When you never leave home, you can comfortably live in whatever Century for which your town’s moral compass is set.  My parents only lived for a couple of years outside a 150 mile radius of the town of their birth.  Those years were forced upon them by my Dad’s National Guard unit being activated during the Korean Conflict.  They rejected that world when my Dad didn’t reenlist.  They ran home to start a farm, and I came into the world soon after.  The real world was what we saw on the news at night, but my parents would summarize the news program saying, “Now that that nonsense is over…”  The odd thing was that we had lost the farm when I was in second grade.  My Dad worked on the road.  He constantly fought with his bosses, but he had skill that they needed.  He hid his brushes with the real world so that my mother could maintain her imaginary world.  Thus, the real world never affected their values.  The problem is that my values were based on what I was taught.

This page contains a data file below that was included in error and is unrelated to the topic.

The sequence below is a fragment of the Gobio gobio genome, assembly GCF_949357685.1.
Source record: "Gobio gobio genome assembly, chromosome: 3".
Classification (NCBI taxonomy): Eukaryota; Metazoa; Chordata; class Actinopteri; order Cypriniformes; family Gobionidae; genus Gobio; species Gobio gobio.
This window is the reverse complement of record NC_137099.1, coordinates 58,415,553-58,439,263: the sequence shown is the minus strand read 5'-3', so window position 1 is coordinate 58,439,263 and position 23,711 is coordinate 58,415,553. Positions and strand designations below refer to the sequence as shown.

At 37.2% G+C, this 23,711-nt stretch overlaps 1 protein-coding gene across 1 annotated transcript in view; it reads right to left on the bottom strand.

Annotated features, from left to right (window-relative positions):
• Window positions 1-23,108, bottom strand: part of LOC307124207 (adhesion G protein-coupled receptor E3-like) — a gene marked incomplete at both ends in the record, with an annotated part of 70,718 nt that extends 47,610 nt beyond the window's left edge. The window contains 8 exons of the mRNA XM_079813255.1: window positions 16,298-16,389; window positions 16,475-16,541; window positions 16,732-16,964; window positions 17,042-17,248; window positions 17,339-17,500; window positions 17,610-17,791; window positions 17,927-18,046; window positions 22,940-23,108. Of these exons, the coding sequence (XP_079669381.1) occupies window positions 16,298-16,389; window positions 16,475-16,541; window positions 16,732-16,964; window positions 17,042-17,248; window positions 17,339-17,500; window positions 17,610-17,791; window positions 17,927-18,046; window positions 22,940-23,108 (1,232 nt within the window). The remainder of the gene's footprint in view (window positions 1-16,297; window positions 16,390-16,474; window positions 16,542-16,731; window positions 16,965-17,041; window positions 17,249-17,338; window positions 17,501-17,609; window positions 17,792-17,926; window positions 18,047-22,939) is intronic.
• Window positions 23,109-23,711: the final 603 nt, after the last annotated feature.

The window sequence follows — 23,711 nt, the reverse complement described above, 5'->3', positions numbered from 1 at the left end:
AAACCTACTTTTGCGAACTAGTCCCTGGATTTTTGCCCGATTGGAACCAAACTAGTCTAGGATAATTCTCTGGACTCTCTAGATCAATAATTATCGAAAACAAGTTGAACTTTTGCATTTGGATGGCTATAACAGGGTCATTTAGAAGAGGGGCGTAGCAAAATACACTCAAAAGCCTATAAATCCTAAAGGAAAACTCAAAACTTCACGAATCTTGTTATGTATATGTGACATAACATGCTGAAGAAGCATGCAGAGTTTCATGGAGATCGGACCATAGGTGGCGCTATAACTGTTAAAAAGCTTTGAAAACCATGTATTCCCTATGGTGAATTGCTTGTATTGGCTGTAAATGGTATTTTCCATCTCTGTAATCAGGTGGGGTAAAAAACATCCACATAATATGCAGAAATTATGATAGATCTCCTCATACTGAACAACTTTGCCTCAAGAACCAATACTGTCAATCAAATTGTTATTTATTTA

The problem throughout my life became that I held onto the principles that my 17th, 18th, or 19th Century parents taught me.  Those principles didn’t work in the 20th and 21st Centuries.  “Work hard and your life will be secure, and you will be rewarded.”  I had an old engineer pull me aside one day, early in my career.  He said that I worked too hard to ever be promoted.  If I were the boss, who would become the workhorse that did all of the work for the department?  They had me for that.  They were going to promote the lazy guy whose only contribution to the department was organizing the golf outing.  He would then boss me around, because he knew I would get the job done.  Later on, that same department tried to fire me.  Why?  Because they had made big mistakes, but my fingers were in every pie and who better to blame for their mistakes.  No one would investigate who actually made the mistakes once blame was assigned.  Yet, once you have established that you are a hard worker, you have to keep going.  If you ever slow down, you are perceived as slacking off.  Everyone could recognize you as a slacker, because they are slackers.  They know the symptoms.